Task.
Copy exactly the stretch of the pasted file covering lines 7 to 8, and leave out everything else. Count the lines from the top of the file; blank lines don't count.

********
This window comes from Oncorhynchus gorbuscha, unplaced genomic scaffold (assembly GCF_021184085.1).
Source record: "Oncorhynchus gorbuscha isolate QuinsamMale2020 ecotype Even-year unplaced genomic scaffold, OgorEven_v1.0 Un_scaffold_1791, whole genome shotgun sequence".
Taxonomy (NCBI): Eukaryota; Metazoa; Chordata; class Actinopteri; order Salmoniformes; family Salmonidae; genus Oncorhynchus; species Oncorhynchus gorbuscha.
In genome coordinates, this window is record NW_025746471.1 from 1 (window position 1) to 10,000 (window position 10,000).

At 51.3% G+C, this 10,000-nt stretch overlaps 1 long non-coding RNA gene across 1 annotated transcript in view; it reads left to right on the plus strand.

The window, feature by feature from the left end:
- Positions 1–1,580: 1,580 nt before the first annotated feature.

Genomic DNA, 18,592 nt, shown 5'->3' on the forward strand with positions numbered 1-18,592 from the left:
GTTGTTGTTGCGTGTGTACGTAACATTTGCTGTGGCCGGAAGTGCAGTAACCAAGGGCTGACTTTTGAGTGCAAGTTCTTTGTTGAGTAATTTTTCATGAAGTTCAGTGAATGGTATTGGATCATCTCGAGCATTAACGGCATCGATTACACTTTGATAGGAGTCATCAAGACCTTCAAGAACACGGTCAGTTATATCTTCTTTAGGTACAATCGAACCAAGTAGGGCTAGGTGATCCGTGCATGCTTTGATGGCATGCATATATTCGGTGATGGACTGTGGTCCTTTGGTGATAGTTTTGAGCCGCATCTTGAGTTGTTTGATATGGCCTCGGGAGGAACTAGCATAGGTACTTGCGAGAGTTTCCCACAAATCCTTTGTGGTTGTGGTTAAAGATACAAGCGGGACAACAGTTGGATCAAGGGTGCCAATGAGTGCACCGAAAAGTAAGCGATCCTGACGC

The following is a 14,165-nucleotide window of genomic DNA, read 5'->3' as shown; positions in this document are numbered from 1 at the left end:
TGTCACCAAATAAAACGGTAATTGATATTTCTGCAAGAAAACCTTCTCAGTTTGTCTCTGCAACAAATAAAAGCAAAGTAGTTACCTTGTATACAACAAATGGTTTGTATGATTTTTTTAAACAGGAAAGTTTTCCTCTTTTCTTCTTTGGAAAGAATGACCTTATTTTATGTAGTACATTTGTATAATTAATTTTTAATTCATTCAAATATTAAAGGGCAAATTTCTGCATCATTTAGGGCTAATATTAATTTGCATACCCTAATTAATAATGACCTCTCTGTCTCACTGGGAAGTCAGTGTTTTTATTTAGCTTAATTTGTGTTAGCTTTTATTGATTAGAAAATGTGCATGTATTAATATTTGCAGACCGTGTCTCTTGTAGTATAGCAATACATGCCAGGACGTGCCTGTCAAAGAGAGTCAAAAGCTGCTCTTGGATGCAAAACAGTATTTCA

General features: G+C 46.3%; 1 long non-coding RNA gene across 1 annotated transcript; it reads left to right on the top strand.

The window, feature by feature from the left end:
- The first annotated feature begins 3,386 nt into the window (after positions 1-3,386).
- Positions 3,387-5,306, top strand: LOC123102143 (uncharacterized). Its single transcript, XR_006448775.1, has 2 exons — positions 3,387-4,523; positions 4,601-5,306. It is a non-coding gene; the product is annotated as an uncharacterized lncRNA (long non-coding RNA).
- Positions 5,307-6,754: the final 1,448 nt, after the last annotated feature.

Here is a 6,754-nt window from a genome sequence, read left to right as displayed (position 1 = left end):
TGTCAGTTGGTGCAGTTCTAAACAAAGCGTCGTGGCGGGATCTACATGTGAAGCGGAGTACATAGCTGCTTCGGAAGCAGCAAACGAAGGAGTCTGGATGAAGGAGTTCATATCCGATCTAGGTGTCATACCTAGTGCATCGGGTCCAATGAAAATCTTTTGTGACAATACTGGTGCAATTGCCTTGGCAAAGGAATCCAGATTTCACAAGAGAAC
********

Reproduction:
- Positions 1–1,580: 1,580 nt before the first annotated feature.

Genomic DNA, 18,592 nt, shown 5'->3' on the forward strand with positions numbered 1-18,592 from the left: